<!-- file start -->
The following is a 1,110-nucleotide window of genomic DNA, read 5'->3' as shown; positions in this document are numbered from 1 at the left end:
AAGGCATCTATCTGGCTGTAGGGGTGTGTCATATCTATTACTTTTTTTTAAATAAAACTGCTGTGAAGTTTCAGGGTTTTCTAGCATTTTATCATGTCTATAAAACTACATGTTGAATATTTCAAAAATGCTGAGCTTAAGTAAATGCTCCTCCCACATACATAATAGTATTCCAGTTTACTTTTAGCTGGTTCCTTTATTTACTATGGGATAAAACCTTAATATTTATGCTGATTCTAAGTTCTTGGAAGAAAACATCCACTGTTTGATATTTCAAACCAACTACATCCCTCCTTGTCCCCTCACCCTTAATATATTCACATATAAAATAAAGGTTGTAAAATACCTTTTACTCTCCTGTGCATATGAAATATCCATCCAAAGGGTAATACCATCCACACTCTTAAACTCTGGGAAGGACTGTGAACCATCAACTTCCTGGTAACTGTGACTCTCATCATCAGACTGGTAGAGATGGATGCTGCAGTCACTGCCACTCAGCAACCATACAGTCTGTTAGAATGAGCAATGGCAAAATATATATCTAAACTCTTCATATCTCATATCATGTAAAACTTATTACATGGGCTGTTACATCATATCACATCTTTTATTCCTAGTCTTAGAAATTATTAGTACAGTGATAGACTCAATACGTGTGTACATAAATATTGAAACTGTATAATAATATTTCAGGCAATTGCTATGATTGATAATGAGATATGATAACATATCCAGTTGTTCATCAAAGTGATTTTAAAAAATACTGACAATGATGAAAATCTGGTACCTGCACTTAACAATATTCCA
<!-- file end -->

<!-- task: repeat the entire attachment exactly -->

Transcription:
The following is a 1,110-nucleotide window of genomic DNA, read 5'->3' as shown; positions in this document are numbered from 1 at the left end:
AAGGCATCTATCTGGCTGTAGGGGTGTGTCATATCTATTACTTTTTTTTAAATAAAACTGCTGTGAAGTTTCAGGGTTTTCTAGCATTTTATCATGTCTATAAAACTACATGTTGAATATTTCAAAAATGCTGAGCTTAAGTAAATGCTCCTCCCACATACATAATAGTATTCCAGTTTACTTTTAGCTGGTTCCTTTATTTACTATGGGATAAAACCTTAATATTTATGCTGATTCTAAGTTCTTGGAAGAAAACATCCACTGTTTGATATTTCAAACCAACTACATCCCTCCTTGTCCCCTCACCCTTAATATATTCACATATAAAATAAAGGTTGTAAAATACCTTTTACTCTCCTGTGCATATGAAATATCCATCCAAAGGGTAATACCATCCACACTCTTAAACTCTGGGAAGGACTGTGAACCATCAACTTCCTGGTAACTGTGACTCTCATCATCAGACTGGTAGAGATGGATGCTGCAGTCACTGCCACTCAGCAACCATACAGTCTGTTAGAATGAGCAATGGCAAAATATATATCTAAACTCTTCATATCTCATATCATGTAAAACTTATTACATGGGCTGTTACATCATATCACATCTTTTATTCCTAGTCTTAGAAATTATTAGTACAGTGATAGACTCAATACGTGTGTACATAAATATTGAAACTGTATAATAATATTTCAGGCAATTGCTATGATTGATAATGAGATATGATAACATATCCAGTTGTTCATCAAAGTGATTTTAAAAAATACTGACAATGATGAAAATCTGGTACCTGCACTTAACAATATTCCA